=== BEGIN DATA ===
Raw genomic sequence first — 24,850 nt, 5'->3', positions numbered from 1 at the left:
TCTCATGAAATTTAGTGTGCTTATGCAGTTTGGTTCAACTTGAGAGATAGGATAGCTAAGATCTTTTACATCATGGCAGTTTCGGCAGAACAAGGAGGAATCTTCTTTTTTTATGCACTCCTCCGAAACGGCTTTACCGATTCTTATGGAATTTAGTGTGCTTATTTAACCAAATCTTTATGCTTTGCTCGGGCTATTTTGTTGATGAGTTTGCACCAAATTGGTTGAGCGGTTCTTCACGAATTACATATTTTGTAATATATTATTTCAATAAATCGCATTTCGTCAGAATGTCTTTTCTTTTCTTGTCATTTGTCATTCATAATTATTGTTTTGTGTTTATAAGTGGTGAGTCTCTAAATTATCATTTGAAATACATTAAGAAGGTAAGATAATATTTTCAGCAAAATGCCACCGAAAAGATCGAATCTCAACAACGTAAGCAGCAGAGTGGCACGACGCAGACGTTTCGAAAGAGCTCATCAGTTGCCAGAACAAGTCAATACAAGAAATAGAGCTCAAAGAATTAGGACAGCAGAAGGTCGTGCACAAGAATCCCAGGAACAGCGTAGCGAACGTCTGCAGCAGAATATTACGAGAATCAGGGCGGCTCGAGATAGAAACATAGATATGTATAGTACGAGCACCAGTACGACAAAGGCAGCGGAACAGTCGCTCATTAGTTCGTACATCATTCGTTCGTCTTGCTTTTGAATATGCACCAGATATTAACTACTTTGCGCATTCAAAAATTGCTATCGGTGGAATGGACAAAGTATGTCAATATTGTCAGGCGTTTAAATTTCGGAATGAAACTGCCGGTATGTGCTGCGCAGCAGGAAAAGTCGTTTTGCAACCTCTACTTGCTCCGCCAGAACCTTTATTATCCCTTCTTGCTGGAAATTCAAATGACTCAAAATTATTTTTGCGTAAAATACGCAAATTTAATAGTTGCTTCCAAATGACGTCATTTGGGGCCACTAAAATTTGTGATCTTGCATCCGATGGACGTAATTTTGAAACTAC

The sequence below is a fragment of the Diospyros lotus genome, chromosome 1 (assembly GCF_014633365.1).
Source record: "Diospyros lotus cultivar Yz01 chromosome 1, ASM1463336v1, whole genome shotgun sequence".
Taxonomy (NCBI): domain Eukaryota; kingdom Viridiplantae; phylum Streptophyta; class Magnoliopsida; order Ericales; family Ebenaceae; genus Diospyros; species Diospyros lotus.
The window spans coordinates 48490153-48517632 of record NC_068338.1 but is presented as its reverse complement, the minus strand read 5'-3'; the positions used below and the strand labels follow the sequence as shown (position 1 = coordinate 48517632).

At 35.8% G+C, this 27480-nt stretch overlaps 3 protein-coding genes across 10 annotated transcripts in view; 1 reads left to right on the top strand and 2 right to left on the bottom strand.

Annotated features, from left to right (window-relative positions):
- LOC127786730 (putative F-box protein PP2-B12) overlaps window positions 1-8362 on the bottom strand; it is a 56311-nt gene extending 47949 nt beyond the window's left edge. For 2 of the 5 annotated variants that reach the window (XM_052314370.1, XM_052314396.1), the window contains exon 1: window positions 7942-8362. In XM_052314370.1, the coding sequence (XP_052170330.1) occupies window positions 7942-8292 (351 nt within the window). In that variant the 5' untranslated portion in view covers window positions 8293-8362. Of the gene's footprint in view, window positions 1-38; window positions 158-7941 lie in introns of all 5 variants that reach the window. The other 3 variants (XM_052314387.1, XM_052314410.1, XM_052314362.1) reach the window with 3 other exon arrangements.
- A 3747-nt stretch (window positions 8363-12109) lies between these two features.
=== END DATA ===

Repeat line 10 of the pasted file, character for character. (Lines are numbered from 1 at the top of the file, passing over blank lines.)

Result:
- A 3747-nt stretch (window positions 8363-12109) lies between these two features.